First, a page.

In a statement, the Metropolitan Police revealed that Andrew Mitchell attended both misconduct hearings for former Pcs Keith Wallis and James Glanville, as an "interested party".
The Met spokesperson said: "Misconduct hearings are considered a privateprocess. As such, we treat theinformation raised within them as confidential.
"This is set out in the statutory regulations governing police misconduct proceedings. However, given the public interest in this investigation the MPS, will publicise the outcomes of the hearings."
Andrew Mitchell, then chief whip, was involved in a heated confrontation with another police officer, Toby Rowland, after he was refused permission to cycle through the main gate of Downing Street on September 19, 2012.
Mr Mitchell, who was accused of calling the officer a ''pleb'', was forced to resign his post following a month of intense media interest in the story.
A former policeman at the centre of the "plebgate" row has said officers on duty at the gates of Downing Street have been "betrayed" by their Metropolitan Police bosses.
Ian Richardson said he believes his colleagues' claims that Andrew Mitchell called officers "plebs" and was "officious and rude", in an interview with The Times.
Despite not hearing the exchange, Mr Richardson said Pc Toby Rowland, the officer who claims he was sworn at by Mr Mitchell, immediately recounted what was allegedly said.
Mitchell, the Conservative MP for Sutton Coldfield, admits swearing at the officers but maintains that he did not use the other words attributed.
Mr Richardson accused the Metropolitan Police of failing the officers involved by concentrating on who leaked the story to the media rather than investigating what had happened and issuing a statement to clarify the incident.
The former officer, who retired with 30 years' service in October 2012, said Mr Mitchell should not have lost his job over a "quirky incident that should have blown over".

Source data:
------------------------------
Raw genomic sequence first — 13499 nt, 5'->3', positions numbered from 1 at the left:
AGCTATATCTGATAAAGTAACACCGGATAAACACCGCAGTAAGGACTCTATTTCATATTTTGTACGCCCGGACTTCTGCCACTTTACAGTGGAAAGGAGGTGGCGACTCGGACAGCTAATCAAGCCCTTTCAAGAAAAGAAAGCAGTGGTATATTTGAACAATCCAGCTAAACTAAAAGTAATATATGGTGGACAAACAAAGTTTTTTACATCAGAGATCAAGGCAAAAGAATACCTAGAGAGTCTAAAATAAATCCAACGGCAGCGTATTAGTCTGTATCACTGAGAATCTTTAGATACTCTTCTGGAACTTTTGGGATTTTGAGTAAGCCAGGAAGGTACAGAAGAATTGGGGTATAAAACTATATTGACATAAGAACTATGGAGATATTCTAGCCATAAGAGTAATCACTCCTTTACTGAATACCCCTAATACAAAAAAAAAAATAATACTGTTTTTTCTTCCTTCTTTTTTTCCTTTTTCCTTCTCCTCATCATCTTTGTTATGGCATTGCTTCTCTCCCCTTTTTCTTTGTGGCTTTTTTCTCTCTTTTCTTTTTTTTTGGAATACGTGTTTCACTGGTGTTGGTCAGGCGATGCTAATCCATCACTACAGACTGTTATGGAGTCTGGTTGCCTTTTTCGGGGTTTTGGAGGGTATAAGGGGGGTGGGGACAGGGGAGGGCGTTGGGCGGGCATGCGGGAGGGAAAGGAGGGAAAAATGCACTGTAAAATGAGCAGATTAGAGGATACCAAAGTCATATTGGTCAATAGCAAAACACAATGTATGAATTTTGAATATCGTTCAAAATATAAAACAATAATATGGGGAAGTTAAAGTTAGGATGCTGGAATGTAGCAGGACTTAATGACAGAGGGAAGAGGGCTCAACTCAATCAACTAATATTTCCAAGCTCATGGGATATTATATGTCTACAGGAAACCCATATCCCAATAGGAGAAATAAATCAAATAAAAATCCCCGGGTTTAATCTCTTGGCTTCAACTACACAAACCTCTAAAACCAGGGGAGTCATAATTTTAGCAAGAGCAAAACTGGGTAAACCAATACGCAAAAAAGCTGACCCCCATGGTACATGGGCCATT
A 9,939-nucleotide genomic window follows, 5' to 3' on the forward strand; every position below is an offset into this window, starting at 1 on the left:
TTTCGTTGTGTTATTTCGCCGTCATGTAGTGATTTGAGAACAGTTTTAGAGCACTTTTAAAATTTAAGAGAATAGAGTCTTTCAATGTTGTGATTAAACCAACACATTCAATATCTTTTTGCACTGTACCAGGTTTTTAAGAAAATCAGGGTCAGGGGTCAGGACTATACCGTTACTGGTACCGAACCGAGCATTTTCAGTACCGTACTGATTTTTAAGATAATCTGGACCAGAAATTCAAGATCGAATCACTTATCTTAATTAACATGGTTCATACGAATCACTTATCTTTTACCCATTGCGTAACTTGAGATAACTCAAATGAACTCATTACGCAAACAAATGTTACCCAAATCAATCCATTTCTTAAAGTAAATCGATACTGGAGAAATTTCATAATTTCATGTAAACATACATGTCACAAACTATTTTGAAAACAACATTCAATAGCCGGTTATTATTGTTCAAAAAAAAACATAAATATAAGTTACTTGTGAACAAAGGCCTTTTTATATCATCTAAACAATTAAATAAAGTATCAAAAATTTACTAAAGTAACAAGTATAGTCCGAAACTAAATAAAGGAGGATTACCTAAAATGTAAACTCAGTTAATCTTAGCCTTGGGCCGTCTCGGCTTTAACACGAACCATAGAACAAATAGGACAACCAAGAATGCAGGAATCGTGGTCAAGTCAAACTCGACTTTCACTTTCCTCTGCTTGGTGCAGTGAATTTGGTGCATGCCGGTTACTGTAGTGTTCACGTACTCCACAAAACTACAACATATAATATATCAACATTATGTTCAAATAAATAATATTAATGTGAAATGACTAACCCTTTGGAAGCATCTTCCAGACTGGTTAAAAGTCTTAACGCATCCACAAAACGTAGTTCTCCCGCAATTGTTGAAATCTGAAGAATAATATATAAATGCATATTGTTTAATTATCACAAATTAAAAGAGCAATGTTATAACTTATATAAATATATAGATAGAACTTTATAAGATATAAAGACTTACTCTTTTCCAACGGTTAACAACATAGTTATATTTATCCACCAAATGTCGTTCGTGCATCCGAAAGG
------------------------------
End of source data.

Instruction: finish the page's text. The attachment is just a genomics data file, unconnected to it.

The ripples from Andrew Mitchell's short, bad tempered altercation at the Downing Street gate continue to spread.
ITV News has learned that the police watchdog has temporarily suspended its investigation into three police union representatives over their meeting with Mr Mitchell.
The officers from Mr Mitchell's local Police Federation branches gave an account of a meeting with him about the 'Plebgate' affair, which appeared to contradict a recording Andrew Mitchell made of the meeting.
The Independent Police Complaints Commission launched an investigation into the men after they appeared in front of the Home Affairs Select Committee. But the Federation then initiated legal proceedings saying the men had already been investigated and cleared.
The Federation took out an injunction against the IPCC investigation while a Judicial Review is heard. An IPCC source says it will not harm their investigation to wait for the outcome of the review and so they are not contesting the injunction.
An IPCC spokesman said: "We deeply regret the delay in concluding a matter of great public interest.
"However, as there would be no prejudice to our investigation if it is suspended pending the outcome of proceedings we do not wish to incur unnecessary costs from the public purse in fighting the interim application.
"As a result, we will not be in a position to complete our investigation pending the conclusion of this legal action."
The Federation has supported Pc Rowland with the provision of legal advicein respect of this matter. All subscribed members of the Police Federation areentitled to such support for legal representation as they see fit.
Andrew Mitchell will not be able to recover his legal costs of he wins his libel case against The Sun newspaper over the Plebgate affair, the Court of Appeal said today.
The Court of Appeal refused to overturn a ruling from High Court judge Master Victoria McCloud imposing the punishment after Mr Mitchell's lawyers failed to submit a budget for £506,425 of costs on time.
The ex-cabinet minister, who revealed his personal anguish over the affair yesterday, is suing The Sun over its report on September 21 last year about the incident at the gates of Downing Street which led to the so-called "Plebgate" affair.
It is unclear whether the MP, who was reported to be on a no-win no fee arrangement, will now need to meet the legal bill from his own pocket.